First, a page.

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hs_intel
Beginner
117 Views

Is there any heap compaction in C/C++ runtime?

Before I start, I want to say that I know very little about Intel's compiler products.

I want to know if Intel provides C/C++ runtime also along with its compiler (especially on linux) or do we have to link with other runtime libraries?

If it does, then does the C/C++ runtime do heap compaction? Or in other words, if the address of objects stored in pointers or long can ever change?
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5 Replies
TimP
Black Belt
117 Views

Intel C and C++ rely on the run-time provided with the base compiler (CL from Visual Studio or (for linux) g++), with minor augmentation, and provide interoperability with those compilers. 3rd party heap managers used to be popular, but I don't know that any of them had your favorite feature.
Michael_K_Intel2
Employee
117 Views

Quoting - tim18
Intel C and C++ rely on the run-time provided with the base compiler (CL from Visual Studio or (for linux) g++), with minor augmentation, and provide interoperability with those compilers. 3rd party heap managers used to be popular, but I don't know that any of them had your favorite feature.

Hi!

Heap compaction is virtually impossible in C/C++. As with heap compaction pointers to heap data changes when the heap is compacted, all pointers that point to the heap would have to be adjusted. Either compiler support is needed, as the compiler must keep track of all pointers and pointer operators and inform the heap compactor about how to change the pointers to reflect the new heap location. Or pointers have to be indirected, that is, point to a heap table that in turn points to the actual data on the heap.

In managed languages, e.g. Java, heap compaction (or copying garbage collectors) becomes possible, as there are no pointers. Java references do not necessarily directly point into the heap, but instead might point to a heap table entry. It is also possible that the virtual machine keeps track of Object references and knows how to readjust them to point to the new heap structure after compaction.

While garbage collectors for C++ exist, they usually don't do heap compaction as this would be to expense (because of the needed pointer adjustments).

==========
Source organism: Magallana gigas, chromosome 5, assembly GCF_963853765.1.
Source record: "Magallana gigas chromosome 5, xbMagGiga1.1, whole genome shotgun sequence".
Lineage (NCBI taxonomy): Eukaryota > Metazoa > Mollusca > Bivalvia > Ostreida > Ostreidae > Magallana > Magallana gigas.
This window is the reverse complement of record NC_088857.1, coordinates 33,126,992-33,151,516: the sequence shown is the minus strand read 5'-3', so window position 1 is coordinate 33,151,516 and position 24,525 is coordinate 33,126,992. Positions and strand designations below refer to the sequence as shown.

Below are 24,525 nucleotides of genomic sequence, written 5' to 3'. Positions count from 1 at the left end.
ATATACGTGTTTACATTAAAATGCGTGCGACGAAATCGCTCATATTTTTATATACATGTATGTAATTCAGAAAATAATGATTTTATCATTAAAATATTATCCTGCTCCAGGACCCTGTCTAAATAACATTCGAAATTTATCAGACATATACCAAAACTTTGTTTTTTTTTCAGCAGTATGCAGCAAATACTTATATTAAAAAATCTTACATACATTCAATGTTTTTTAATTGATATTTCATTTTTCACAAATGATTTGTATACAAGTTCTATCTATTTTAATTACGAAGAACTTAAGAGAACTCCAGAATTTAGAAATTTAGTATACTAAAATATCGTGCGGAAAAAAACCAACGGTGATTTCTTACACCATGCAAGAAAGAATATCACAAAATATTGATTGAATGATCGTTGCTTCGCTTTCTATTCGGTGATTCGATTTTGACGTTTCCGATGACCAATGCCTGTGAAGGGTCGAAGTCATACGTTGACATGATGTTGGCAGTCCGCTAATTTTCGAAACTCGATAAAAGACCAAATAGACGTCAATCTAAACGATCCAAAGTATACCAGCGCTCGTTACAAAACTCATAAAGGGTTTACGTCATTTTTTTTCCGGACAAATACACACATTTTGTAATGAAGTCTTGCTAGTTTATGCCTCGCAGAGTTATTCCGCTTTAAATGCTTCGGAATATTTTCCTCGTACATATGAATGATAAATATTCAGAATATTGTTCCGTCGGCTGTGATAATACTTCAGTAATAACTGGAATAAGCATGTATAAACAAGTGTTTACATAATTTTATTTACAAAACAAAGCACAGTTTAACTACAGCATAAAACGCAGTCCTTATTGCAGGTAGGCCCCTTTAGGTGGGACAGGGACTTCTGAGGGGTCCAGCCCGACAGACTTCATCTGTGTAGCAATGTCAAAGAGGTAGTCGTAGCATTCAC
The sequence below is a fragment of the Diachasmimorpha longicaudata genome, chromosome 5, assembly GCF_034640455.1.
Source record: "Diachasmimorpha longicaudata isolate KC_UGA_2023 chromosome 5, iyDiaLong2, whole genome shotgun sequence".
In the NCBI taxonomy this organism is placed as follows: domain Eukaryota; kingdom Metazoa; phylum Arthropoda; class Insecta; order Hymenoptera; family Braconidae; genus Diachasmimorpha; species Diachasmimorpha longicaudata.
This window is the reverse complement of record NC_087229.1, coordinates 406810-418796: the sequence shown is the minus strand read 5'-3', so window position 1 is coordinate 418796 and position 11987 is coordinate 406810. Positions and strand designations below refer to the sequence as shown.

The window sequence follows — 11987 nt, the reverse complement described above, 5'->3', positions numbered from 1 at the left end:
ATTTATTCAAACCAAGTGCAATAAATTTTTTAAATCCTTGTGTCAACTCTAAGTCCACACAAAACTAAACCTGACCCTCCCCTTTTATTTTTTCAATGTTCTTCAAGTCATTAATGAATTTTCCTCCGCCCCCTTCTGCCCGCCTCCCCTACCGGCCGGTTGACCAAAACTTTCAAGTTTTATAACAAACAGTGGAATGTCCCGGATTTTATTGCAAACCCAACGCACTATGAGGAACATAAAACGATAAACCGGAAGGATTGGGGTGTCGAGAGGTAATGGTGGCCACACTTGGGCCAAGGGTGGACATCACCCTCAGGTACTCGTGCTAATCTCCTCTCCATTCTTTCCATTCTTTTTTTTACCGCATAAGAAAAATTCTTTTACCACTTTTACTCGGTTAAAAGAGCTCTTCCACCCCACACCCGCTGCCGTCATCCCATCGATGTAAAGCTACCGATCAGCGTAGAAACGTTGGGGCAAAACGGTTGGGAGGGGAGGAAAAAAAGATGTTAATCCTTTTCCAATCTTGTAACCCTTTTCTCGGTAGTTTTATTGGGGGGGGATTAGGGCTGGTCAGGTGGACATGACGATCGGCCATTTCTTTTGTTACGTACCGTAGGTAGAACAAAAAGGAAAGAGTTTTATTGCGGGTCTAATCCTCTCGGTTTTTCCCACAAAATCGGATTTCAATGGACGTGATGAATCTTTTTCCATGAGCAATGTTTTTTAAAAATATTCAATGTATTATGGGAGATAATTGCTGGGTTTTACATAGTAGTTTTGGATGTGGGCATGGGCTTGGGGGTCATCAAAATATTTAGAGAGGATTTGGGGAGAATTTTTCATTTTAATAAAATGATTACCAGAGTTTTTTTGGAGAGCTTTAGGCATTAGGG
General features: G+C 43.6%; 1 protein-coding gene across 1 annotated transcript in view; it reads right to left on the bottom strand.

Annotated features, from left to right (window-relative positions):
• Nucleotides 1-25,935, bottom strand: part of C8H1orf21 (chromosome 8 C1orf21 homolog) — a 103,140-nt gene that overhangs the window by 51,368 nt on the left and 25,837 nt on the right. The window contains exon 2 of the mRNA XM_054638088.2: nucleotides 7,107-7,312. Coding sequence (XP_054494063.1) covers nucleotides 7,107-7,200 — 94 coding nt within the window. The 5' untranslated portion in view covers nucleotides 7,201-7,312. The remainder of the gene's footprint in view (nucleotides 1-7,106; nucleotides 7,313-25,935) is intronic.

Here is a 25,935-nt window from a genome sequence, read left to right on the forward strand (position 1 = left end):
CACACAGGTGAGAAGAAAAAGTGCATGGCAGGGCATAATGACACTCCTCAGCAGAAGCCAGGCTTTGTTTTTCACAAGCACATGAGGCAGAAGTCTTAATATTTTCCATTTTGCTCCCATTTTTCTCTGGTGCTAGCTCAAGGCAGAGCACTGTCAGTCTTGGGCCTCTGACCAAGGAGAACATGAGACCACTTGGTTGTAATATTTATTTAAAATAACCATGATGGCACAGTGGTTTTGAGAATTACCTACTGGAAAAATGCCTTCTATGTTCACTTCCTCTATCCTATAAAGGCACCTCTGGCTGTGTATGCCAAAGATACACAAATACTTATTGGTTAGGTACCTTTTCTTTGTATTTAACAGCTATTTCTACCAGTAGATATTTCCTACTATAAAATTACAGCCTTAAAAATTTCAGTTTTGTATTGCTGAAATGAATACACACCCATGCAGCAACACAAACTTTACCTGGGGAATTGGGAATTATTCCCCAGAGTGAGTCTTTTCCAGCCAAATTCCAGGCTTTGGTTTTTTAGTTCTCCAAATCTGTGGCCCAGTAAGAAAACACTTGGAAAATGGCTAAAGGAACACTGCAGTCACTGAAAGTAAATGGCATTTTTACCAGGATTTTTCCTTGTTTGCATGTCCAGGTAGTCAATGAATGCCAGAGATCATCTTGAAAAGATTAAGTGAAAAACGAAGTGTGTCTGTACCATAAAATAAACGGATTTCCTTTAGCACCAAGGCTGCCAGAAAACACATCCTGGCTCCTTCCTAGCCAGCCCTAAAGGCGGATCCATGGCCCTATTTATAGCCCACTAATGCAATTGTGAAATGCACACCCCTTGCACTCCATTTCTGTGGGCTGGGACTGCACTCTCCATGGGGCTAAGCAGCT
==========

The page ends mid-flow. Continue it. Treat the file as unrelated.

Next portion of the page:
Cheers,
-michael
jimdempseyatthecove
Black Belt
117 Views

Quoting - hs_intel
Before I start, I want to say that I know very little about Intel's compiler products.

I want to know if Intel provides C/C++ runtime also along with its compiler (especially on linux) or do we have to link with other runtime libraries?

If it does, then does the C/C++ runtime do heap compaction? Or in other words, if the address of objects stored in pointers or long can ever change?

Upon allocation the pointer (address of allocation) returned will remain fixed. Anything the heap does will not affect this. You could define your own pointer type that permits relocation/compaction.

Upon deallocation we have a different story. I will speak for Windows, Linux may have a similar issue.

Windows has multiple types of heaps. The default heap is designed for speed .AND. to overcome a problem of use of buffer after deallocation (buggy code). In this mode, deallocations are not immediately consolidated (adjacent deallocations are not immediately joined together). This results in the heap getting fragmented. When fragmentation gets large, allocations may fail.

Windows also has a heap mode called the Low Fragmentation Heap (LFH). In this mode, deallocations are slower but adjacent deallocations are immediately joined together.

Since you are on Linux, you might want to search the library docs or internet for information relating to "Low Fragmentation Heap" although the phrasing of this term might be different.

Jim Dempsey
hs_intel
Beginner
117 Views


Thanks Jim
hs_intel
Beginner
117 Views

Thanks Michael and tim18
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